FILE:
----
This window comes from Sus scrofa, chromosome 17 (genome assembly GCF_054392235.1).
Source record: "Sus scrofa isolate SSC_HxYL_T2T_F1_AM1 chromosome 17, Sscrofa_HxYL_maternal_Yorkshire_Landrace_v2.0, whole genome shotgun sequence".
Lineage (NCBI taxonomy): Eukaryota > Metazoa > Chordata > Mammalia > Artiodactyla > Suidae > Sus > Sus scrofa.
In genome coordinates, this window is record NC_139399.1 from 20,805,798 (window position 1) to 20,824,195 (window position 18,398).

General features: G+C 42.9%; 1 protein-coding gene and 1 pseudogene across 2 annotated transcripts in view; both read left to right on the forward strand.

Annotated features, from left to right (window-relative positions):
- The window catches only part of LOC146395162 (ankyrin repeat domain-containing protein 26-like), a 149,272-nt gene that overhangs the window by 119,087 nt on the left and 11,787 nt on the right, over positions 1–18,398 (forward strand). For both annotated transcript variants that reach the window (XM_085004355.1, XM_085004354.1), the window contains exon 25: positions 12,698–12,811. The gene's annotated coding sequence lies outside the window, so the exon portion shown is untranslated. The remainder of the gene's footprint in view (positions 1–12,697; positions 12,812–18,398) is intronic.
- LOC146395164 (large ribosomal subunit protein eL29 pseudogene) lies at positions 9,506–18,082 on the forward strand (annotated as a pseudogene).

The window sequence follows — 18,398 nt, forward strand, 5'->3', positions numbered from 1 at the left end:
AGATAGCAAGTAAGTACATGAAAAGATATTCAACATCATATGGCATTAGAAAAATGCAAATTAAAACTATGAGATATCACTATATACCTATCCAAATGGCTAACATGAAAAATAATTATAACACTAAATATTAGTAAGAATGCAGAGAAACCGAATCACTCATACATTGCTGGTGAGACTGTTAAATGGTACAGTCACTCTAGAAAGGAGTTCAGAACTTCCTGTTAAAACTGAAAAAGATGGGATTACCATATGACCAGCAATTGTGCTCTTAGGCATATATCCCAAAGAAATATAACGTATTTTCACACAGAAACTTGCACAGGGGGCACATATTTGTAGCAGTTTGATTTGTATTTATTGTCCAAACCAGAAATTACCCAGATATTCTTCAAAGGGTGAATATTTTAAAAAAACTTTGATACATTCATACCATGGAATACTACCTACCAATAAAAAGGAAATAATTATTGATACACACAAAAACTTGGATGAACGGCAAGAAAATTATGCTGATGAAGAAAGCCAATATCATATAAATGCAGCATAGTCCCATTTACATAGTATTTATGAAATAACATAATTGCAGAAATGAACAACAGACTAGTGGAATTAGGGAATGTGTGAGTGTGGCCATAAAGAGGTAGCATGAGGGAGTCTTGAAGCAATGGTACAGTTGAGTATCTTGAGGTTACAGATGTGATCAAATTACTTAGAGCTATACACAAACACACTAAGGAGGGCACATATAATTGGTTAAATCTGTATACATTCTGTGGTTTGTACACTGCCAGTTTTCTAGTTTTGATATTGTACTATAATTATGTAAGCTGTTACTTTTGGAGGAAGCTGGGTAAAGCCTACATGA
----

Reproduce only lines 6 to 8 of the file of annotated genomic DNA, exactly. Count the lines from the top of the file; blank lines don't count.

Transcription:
Annotated features, from left to right (window-relative positions):
- The window catches only part of LOC146395162 (ankyrin repeat domain-containing protein 26-like), a 149,272-nt gene that overhangs the window by 119,087 nt on the left and 11,787 nt on the right, over positions 1–18,398 (forward strand). For both annotated transcript variants that reach the window (XM_085004355.1, XM_085004354.1), the window contains exon 25: positions 12,698–12,811. The gene's annotated coding sequence lies outside the window, so the exon portion shown is untranslated. The remainder of the gene's footprint in view (positions 1–12,697; positions 12,812–18,398) is intronic.
- LOC146395164 (large ribosomal subunit protein eL29 pseudogene) lies at positions 9,506–18,082 on the forward strand (annotated as a pseudogene).